The subject of excellent book "The Evolution of Scientific thought from Newton to Einstein" is almost complete related to multiple objects. There is nothing wrong with that. However there are great differences how Newton solves this subject versus Einstein.
Newton's approach starts from an almost complete universal viewpoint, incasu from our solar system.
Newton's approach can be summarised in three steps: (1) Observations (2) Calculations (3) Predictions. This is one cycle. This cylcle can be repeated as many times as you like.
The purpose of this strategy has basical two reasons: (1) To calculate the initial conditions at a specific moment (2) to calculate the masses of the objects involved.
This approach can be summarised as simple, usefull and effective
Einstein's approach is completely different. He starts with a critical evaluation of the basic concepts of Newton's approach. That is correct, however the reader should keep in mind what the benefits are if you want to understand the movement of the stars.
Are the comments, my thoughts, expressed in this bookreview, true?
Of course I try to do my best. One of the biggest problems is that not all the words and concepts used, are clearly defined. Also often the context is not clear. All from my point of view.
Why claiming that a concept like acceleration is absolute. What is the purpose? The problem is that the speed of an object, through space, is constantly changing, implying that its acceleration is also constantly changing.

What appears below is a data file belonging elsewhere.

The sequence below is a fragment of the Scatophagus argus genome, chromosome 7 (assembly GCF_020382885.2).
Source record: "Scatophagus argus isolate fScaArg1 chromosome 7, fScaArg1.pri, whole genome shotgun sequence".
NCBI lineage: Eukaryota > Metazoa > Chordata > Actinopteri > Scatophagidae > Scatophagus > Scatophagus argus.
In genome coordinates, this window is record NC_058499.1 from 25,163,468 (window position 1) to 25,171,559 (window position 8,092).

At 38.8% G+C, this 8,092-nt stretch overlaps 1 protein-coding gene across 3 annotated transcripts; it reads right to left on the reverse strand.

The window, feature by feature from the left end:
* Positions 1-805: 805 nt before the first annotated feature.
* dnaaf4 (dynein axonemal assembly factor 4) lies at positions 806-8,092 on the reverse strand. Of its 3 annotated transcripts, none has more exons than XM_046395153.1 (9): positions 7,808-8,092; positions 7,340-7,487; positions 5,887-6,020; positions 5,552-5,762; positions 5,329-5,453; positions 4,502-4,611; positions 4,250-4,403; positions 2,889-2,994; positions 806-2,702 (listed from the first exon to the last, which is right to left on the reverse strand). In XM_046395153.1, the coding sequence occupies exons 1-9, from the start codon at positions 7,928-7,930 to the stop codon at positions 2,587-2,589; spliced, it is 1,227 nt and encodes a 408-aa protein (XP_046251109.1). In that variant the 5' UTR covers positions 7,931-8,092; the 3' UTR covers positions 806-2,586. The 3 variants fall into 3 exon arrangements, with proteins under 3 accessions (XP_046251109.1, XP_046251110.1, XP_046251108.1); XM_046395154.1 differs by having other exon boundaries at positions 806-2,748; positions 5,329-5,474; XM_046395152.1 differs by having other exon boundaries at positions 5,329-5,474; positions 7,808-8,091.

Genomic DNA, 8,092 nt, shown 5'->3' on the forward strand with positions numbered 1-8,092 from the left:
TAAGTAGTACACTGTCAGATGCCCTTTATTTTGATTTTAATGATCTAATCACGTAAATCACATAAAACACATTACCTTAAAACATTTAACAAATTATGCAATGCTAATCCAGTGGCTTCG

Why using a concept like density? Such a concept can not be used to explain the behaviour of a single object, because density defines an average of mass in a certain region. For example the planet Mercury, any single star or a Black Hole.
Why stressing concepts like absolute and relatif? The problem is that if you want to predict in the future the trajectory of the planet Mercury this starts with observations and finally finishes with observations to demonstrate that the mathematics (theory) describing the physical processes involved are correct. Specific these observations, with all their limitations are the same if you use Newton's Law or Einstein's theory.
Why calling the speed of light a (in a vacuum) constant? I do not think that anywhere in the universe there is a vacuum, so what is the point?
Closely related to this issue is the use of the concept clock. Clocks are used to measure time, more specific to measure change. Clocks are oscillators and their innerworkings can be based on lightsignals. That is why the physical behaviour of lightsignals is so important. To define the speed of light constant as such solves this issue, in some sense, but leaves the philosophical question (How do you do science) unanswered.
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